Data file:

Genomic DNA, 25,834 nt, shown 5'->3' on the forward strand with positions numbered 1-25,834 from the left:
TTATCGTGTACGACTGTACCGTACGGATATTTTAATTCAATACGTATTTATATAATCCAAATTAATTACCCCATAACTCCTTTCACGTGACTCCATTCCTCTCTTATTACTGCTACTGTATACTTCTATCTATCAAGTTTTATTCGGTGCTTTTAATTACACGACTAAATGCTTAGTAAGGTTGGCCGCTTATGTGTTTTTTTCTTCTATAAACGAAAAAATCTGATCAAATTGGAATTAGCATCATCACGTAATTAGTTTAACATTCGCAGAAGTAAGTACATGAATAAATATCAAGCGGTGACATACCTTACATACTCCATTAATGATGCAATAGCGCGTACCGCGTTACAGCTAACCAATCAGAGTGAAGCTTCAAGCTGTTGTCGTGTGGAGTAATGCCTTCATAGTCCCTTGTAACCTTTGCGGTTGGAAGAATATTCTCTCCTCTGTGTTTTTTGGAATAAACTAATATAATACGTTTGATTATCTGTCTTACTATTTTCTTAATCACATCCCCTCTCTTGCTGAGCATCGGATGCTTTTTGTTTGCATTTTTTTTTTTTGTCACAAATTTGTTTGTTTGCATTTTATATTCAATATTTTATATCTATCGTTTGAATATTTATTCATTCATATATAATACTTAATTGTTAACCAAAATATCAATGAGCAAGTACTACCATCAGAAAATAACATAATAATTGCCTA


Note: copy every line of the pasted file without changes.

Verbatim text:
Genomic DNA, 25,834 nt, shown 5'->3' on the forward strand with positions numbered 1-25,834 from the left:
TTATCGTGTACGACTGTACCGTACGGATATTTTAATTCAATACGTATTTATATAATCCAAATTAATTACCCCATAACTCCTTTCACGTGACTCCATTCCTCTCTTATTACTGCTACTGTATACTTCTATCTATCAAGTTTTATTCGGTGCTTTTAATTACACGACTAAATGCTTAGTAAGGTTGGCCGCTTATGTGTTTTTTTCTTCTATAAACGAAAAAATCTGATCAAATTGGAATTAGCATCATCACGTAATTAGTTTAACATTCGCAGAAGTAAGTACATGAATAAATATCAAGCGGTGACATACCTTACATACTCCATTAATGATGCAATAGCGCGTACCGCGTTACAGCTAACCAATCAGAGTGAAGCTTCAAGCTGTTGTCGTGTGGAGTAATGCCTTCATAGTCCCTTGTAACCTTTGCGGTTGGAAGAATATTCTCTCCTCTGTGTTTTTTGGAATAAACTAATATAATACGTTTGATTATCTGTCTTACTATTTTCTTAATCACATCCCCTCTCTTGCTGAGCATCGGATGCTTTTTGTTTGCATTTTTTTTTTTTGTCACAAATTTGTTTGTTTGCATTTTATATTCAATATTTTATATCTATCGTTTGAATATTTATTCATTCATATATAATACTTAATTGTTAACCAAAATATCAATGAGCAAGTACTACCATCAGAAAATAACATAATAATTGCCTA